As you can see in the image above, most of the audio interfaces have XLR as their input ports (the cables). A 1/4inch TRS cable carries only a single channel signal — it's unbalanced.
The advantage of XLR cables is: it gives more clarity and richness in sound as there are two channels carrying both left and right vectors. However, there are some disadvantages as well, regarding the ability to send higher volumes. This is because XLR cables have some limitations in their abilities when it comes to signal transmission.
ADAT is the connection port that gives a great advantage to the audio interface. In other words, even though the interface itself only has two inputs, you can record up to ten simultaneous inputs in real-time by hooking it up to an external 8 channel mic pre.
Some audio interface models are equipped with MIDI I/O, as well as SPDIF. These are great if you're planning on using the audio interface for MIDI music production.
Output ports and direct monitoring
Output ports on the interface can be listed as Headphone outputs, MIDI output, Line outputs, ADAT output, Monitor outputs and S/PDIF.
A headphone output is useful for when you are recording instruments or singing. You can easily listen to yourself without any delay, which in turn will ease up the recording process.
MIDI output is one of the most important aspects of the audio interface because it allows you to have very precise control over your virtual instruments and effects. MIDI also gets converted into digital audio via a MIDI to USB cable or from software by sending the data through a virtual MIDI port.
Monitoring output is generally used for studio applications. Here, you can send signals back to your speakers so that you can monitor the entire recording process while it's happening in real-time.
S/PDIF stands for Sony / Philips digital interface format, and it enables high-resolution digital audio to be transmitted over optical cables.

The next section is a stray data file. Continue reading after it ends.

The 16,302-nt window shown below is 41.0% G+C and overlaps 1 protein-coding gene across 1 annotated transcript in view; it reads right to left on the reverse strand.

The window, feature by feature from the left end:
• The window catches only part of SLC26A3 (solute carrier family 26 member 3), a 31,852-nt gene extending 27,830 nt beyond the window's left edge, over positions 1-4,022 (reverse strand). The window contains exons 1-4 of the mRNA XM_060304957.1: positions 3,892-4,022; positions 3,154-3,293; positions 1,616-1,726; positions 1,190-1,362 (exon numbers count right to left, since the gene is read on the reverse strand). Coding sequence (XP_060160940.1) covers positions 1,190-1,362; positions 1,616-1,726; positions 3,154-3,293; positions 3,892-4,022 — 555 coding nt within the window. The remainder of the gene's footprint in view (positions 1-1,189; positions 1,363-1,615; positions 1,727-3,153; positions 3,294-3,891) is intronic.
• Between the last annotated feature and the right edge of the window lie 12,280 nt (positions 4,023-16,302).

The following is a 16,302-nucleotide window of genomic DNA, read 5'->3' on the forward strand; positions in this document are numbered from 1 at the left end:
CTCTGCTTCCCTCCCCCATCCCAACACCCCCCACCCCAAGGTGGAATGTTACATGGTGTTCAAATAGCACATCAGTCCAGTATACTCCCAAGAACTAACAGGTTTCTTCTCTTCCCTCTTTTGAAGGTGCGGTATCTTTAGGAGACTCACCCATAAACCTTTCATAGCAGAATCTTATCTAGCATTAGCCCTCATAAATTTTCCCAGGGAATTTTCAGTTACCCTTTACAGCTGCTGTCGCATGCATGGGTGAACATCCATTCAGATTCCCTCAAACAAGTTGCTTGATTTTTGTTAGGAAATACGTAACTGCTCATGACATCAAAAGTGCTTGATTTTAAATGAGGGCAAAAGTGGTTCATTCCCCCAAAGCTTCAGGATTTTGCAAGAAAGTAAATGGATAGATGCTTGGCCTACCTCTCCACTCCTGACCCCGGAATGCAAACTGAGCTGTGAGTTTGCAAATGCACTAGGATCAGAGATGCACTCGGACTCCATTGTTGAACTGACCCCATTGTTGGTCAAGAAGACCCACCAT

A sound card can only provide one or two of these features: typically MIDI or SPDIF but not both, and never at the same time. And that's why you need an audio interface if you want to record music seriously.
Through a piece of external equipment, ADAT sends out audio from the audio interface through up to eight channels, which are then translated into a line level signal by the D/A converter.
1. Is a sound card necessary for music production?
In short, yes. The references to both computer power and sound card power in the question are accurate. A cheap laptop with a basic built-in audio device is not likely to be enough for good quality music production — but an audio card with professional vocal or instrumental input devices can take better advantage of the laptop's processing speed. Furthermore, a sound card gives you control over what inputs are used (which is part of why DJ software uses them) and the volume level of those inputs (so it doesn't need loudspeakers). However, professional-grade sound cards with pro equipment will cost more than $500. So if your budget is limited, you should prioritize your purchase decisions. You can find a good audio interface for around $300 or even less.
2. Do you need an audio interface if you have a sound card?
I have been asked this many, many times and my answer is always the same. The sound card is built into every laptop and computer. So if you are using a laptop or computer for your recording program, then there's no need for an interface. Of course, if you want to use software that requires an interface then it's something worth investing in. And of course, if your sound standards are higher and need to mix multiple instruments and multiple audio channels audio interface is a must.
3. How much does an audio interface cost?
Audio interfaces can range from as low as $50 to as high as $1000, depending on the features and connectivity required.
Audio interfaces generally include standard audio connections for both input and output of sound. The key difference in cost between boxes is the necessary feature list and how robust those features are i.e., what quality control methods were in place during the building process like automated testing or quality assurance procedures (QA). Higher-priced amp simulators and most precision mics will need a more robust interface with additional inputs that have high-quality preamps built-in.
4. Can I use an audio interface without a computer?
Yes, you can use the interface without a computer. Many audio interfaces can also operate in standalone mode, in spite of their design for computer connection. M-Audio, MOTU, RME, and Focusrite all produce quality interfaces for this feature. These are all well worth checking out if you're considering this option.
We hope this article has helped you understand the difference between an audio interface and a sound card. Both types have an impact on the sound you make, depending on what you need it for, they'll bé an indispensable component in your studio. The tone of your music is everything, so make sure to get it right from the start.